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November 15, 2018

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Kavanaugh hearing crucial for undecided senators, Cortez Masto says


Jacquelyn Martin / AP

Brett Kavanaugh, with his wife Ashley Estes Kavanaugh, answers questions during a Fox News interview, Monday, Sept. 24, 2018, in Washington, about allegations of sexual misconduct against the Supreme Court nominee.

Undecided senators and potentially those who support Supreme Court pick Brett Kavanaugh should listen to the women who are accusing him of sexual misconduct, Nevada’s Democratic Sen. Catherine Cortez Masto said on Tuesday.

The accusations from Christine Blasey Ford and Deborah Ramirez have become a focal point for many Kavanaugh opponents, in addition to what one former law clerk said was the judge’s belief in “conservative” legal principles. The Senate’s judiciary committee is set to hear from President Donald Trump’s Supreme Court pick and Ford on Thursday.

Cortez Masto announced her opposition to Kavanaugh’s confirmation on Sept. 19, citing his stance on women’s reproductive rights, among other issues. Kavanaugh had helped delay an abortion for a Central American immigrant in federal custody.

Cortez Masto said the FBI should do a follow-up investigation into the accusations against Kavanaugh. She said the witnesses should be treated with respect while the Senate gathers information that will help decide whether Kavanaugh should sit on the court for a lifetime.

“These are serious allegations that we need to treat in that manner,” Cortez Masto said. “This is also a teaching moment in how we handle this matter as adults, because we are in a moment right now where we are trying to change the culture of violence against women — and some men, don’t get me wrong, but the majority of this violence is against women. This is a teaching moment and I think that is all wrapped up into how we handle this at the hearing.”

Cortez Masto had been waiting to issue a stance on the nominee until after meeting him, but her office and his could not arrange a time, she said.

Republican Sen. Dean Heller, the only member of the GOP seeking reelection in a state Hillary Clinton won in 2016, did not say whether the hearing Thursday could prompt him to vote against Kavanaugh. He has expressed support for the nominee in the past.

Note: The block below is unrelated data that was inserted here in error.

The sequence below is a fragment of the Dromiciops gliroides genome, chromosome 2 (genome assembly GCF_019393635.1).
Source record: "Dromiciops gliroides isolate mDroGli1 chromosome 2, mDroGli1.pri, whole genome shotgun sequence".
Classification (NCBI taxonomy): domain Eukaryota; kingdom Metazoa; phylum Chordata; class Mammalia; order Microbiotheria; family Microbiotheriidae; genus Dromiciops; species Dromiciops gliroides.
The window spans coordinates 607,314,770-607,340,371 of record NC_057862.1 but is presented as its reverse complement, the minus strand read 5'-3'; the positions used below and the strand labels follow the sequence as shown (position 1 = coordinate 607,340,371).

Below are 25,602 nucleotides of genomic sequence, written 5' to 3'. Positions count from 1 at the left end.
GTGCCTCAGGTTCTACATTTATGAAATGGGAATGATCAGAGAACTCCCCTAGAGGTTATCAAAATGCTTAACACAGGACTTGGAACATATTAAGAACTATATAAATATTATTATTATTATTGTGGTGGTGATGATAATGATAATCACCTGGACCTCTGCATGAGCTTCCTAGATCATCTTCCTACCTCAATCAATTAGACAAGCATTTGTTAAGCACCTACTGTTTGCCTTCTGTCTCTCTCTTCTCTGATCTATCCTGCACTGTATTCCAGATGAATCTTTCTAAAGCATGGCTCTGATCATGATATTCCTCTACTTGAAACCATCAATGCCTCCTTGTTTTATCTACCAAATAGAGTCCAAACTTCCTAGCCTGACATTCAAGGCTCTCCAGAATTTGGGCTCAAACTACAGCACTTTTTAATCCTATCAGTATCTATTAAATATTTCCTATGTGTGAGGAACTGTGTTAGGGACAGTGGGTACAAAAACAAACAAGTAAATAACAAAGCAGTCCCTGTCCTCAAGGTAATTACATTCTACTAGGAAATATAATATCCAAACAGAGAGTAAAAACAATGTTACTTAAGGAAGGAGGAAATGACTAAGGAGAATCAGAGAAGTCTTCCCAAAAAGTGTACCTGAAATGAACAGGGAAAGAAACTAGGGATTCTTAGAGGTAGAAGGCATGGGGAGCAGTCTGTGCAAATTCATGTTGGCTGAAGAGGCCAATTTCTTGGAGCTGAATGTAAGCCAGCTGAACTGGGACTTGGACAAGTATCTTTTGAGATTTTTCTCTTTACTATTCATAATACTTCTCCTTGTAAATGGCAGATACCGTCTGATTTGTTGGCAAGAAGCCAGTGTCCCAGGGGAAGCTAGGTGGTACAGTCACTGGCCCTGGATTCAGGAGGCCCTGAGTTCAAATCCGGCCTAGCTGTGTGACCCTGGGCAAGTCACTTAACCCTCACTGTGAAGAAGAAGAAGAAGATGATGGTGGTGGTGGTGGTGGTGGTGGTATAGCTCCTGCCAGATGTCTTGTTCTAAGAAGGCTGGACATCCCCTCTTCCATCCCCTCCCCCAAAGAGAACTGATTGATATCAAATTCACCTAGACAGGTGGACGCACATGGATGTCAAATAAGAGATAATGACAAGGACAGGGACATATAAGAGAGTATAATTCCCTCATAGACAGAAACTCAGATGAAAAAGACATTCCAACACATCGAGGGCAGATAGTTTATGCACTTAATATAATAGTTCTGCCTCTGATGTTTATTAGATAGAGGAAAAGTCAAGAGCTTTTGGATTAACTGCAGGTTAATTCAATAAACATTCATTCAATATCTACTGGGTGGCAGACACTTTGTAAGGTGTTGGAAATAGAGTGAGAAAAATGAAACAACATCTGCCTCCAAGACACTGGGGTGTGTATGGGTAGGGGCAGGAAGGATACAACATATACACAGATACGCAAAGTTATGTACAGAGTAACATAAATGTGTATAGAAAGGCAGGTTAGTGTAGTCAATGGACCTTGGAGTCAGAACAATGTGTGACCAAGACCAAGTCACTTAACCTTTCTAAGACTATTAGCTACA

“The Judiciary Committee has already been in contact with Ms. Ramirez’s attorneys and they have asked if she will provide evidence to committee investigators,” Heller said in a statement Monday. “As I’ve said before, all senators, regardless of party, should work with (Senate Judiciary) Chairman (Chuck) Grassley in good faith.”

Trump continues to support his nominee and has expressed skepticism about the accusations. Kavanaugh has said the accusations are false.

“This is a smear, plain and simple,” Kavanaugh said in a Sept. 23 statement released by the White House. “I look forward to testifying on Thursday about the truth, and defending my good name — and the reputation for character and integrity I have spent a lifetime building — against these last-minute allegations.”

University of Louisville assistant law professor Justin Walker clerked for Kavanaugh on the D.C. circuit from 2010 to 2011 after law school. The two met when Walker was a second-year law student at Harvard in January 2008, taking the judge’s winter session class on the separation of powers.

“One of his most important points was that the separation of powers protects liberty,” Walker said. “What he meant by that is that although there are parts of the Constitution that expressly protect liberty, the framers expected that the most important protection would be to keep too much power from getting in the hands of any one person or even any one branch of government.”

Walker said Kavanaugh “is faithful to and cares a lot about” textualism and originalism, two legal principles that are generally considered “conservative.” Late Supreme Court Justice Antonin Scalia was a textualist, choosing to base decisions on legal text rather than intent, according to Stanford University’s Hoover Institution. Originalism is the principle that laws should be understood in the context of the time they were written.

“When people say conservative judge, some people think you mean conservative in terms of politics and policy,” Walker said. “And I think that he is an independent judge who doesn’t have any passion or prejudice for one particular policy outcome or one particular party.”

During Walker’s time clerking for Kavanaugh, he said, the judge wrote a 52-page dissent in a Second Amendment case that stemmed from the Supreme Court’s decision in District of Columbia v. Heller.

The Heller case challenged a Washington, D.C., handgun possession ban and storage law. Kavanaugh wrote the dissent in a case stemming from Heller that challenged D.C.’s registration requirement, assault weapons ban and magazines that can hold more than 10 rounds of ammunition.

“Probably the most thorough pro-Second Amendment analysis by a lower-court judge in history,” Walker said.

Kavanaugh would go through dozens of opinion drafts for many cases, Walker said, with as many as 100 or more drafts for complex cases.

Walker said he, a Duke basketball fan, and Kavanaugh, a Maryland basketball fan, used to spend office hours talking about sports and news. Now, Walker said, Kavanaugh is one of the first people he calls whenever he has a difficult career decision to make.

“No matter how busy he is or how prestigious he became, he always made time to offer advice,” Walker said. “He would always say, ‘How can I help.’”